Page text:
Dozens of vehicles slowly approached President Donald Trump's Mar-a-Lago resort in Florida on Saturday afternoon, blasting reggaeton and salsa as they drove by. They honked their horns and waved Puerto Rican flags draped from their car windows and trunks. They were on their way to a rally a few miles away to mark the one-year anniversary of Hurricane Maria.
Despite the scorching hot sun, hundreds of activists showed up at the Meyer Amphitheater in West Palm Beach. Buses full of protesters came from as far as Miami and Orlando. The crowd was lively. People spread out on the grass and walked around carrying posters that read "Respeta Mi Gente" (Respect My People) and "Justice for Puerto Rico." To one side of the stage, a giant blowup balloon of Trump depicted as a baby had been inflated. Crowds waited in line to take photographs in which they gave the orange balloon the middle finger.
Event organizers encouraged those in attendance to vote in the midterm elections in November. Anyone with a microphone was constantly telling people to vote, to register to vote, and to spread awareness about voting.
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"We're honoring the lives that were lost," said Marcos Vilar, the president and executive director of Alianza for Progress, one of the event organizers. "We are recognizing all the people that were displaced and are living here in South Florida, central Florida and throughout the state."
Vilar believes that although Puerto Ricans are citizens, the current administration's response to the aftermath of Hurricane Maria has proven that Puerto Ricans are not treated equally.
Nearly 3,000 people have died as a result of Hurricane Maria, according to a study conducted by the Milken Institute School of Public Health at George Washington University. The president has repeatedly rebuked the death toll. Last week he tweeted that researchers had inflated the numbers "like magic" saying the amount was "FIFTY TIMES LAST ORIGINAL NUMBER -NO WAY!"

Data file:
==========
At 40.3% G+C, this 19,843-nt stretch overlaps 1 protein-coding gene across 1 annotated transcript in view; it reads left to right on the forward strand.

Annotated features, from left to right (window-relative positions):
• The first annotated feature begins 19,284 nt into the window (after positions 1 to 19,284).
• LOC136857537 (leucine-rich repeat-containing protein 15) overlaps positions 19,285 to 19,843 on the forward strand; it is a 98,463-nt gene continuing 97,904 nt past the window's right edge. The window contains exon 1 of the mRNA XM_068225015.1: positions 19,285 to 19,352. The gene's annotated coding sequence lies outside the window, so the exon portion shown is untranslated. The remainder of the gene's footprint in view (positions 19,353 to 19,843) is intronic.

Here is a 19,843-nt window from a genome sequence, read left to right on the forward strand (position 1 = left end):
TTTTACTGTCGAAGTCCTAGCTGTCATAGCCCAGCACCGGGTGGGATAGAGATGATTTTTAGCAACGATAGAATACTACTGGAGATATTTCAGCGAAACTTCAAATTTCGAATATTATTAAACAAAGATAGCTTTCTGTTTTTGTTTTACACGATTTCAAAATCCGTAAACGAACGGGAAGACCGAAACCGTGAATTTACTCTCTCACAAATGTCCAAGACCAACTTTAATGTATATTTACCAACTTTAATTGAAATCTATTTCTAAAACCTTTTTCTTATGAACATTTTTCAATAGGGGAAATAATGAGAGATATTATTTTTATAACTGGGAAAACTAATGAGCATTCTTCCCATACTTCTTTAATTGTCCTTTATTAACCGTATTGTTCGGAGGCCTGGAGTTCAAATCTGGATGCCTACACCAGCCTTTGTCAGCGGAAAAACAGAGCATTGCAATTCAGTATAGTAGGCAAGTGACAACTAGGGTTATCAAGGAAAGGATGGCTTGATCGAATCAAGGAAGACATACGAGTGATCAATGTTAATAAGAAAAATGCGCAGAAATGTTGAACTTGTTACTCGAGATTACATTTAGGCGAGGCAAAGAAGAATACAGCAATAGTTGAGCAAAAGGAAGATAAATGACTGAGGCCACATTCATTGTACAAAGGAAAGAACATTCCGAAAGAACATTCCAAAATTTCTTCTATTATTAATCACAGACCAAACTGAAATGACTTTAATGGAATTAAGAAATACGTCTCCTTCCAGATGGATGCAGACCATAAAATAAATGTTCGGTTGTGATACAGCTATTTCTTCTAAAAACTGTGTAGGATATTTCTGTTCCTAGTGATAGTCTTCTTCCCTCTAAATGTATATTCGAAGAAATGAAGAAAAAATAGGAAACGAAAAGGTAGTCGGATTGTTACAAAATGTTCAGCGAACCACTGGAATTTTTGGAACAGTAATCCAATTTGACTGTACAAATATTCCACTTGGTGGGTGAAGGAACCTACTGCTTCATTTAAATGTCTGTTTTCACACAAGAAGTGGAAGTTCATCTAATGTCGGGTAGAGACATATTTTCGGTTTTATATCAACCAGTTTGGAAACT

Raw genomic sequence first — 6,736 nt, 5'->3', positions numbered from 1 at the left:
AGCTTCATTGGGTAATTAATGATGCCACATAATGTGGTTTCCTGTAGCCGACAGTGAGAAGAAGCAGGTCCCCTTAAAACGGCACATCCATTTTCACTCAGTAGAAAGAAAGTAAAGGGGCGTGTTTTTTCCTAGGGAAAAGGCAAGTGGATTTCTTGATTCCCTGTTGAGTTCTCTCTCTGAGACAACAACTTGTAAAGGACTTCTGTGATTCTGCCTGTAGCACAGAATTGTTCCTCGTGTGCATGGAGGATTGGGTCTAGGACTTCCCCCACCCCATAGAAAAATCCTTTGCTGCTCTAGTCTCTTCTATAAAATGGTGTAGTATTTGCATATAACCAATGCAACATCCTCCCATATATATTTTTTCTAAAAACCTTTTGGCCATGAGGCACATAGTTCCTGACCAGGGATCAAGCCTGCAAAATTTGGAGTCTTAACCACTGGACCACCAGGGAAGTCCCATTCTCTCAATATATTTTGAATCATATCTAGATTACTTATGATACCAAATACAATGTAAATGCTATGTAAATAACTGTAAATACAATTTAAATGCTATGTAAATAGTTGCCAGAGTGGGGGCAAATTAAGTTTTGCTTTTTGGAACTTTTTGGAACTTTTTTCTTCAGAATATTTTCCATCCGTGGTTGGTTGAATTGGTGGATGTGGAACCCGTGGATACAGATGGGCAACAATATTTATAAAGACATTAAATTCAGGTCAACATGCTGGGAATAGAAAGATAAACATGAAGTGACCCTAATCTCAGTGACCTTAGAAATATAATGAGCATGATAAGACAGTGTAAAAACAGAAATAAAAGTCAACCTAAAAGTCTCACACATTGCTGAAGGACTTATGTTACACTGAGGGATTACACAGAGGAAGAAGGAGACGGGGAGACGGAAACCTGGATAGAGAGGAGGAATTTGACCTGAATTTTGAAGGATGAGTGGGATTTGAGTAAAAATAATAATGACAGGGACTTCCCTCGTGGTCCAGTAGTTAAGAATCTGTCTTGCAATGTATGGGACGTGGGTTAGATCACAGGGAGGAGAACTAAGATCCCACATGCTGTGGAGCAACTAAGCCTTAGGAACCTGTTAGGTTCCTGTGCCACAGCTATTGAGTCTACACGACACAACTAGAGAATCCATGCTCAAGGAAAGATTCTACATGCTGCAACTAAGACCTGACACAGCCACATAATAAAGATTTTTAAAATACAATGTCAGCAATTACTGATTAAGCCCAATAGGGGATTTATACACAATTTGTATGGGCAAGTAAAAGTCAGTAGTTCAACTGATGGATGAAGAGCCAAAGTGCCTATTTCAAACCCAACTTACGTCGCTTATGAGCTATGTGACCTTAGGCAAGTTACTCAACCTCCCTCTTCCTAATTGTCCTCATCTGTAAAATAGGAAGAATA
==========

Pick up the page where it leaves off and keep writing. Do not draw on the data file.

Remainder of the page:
Trump was not at Mar-a-Lago during the event.
Florida Democratic Sen. Bill Nelson, who was in attendance, called the current situation in Puerto Rico "inexcusable" and characterized Trump's comments as offensive. "How much more insults do (Puerto Ricans) have to take after being treated like they have?" he asked.
He also criticized the Federal Emergency Management Agency's relief efforts, saying that their treatment of Puerto Ricans has been "cold-hearted" and that the agency must do more to provide displaced people with temporary housing assistance.
Nelson is locked in a tight re-election race with Republican Gov. Rick Scott, who must leave office because of term limits. The large Puerto Rican vote in Florida is seen as a crucial bloc in the state. Scott has visited Puerto Rico numerous times since the hurricane.
Dayavet Velez, 17, said that her home in Adjuntas, a small municipality tucked away in the mountains of central Puerto Rico, had been destroyed by Hurricane Maria. She and her family have been living in central Florida for nearly a year. "We came here because we lost everything there," she said.
Velez said that when Trump visited Puerto Rico, he didn't see the full devastation that Maria had caused, he saw only a distorted reality. He didn't visit the areas that were most affected by the storm.
Despite the hardships she and her family have faced, the high school senior remains hopeful.
"We're not going to be torn down," she said. "We're going to stand up for ourselves ... we're going to be strong ... we're going to progress here."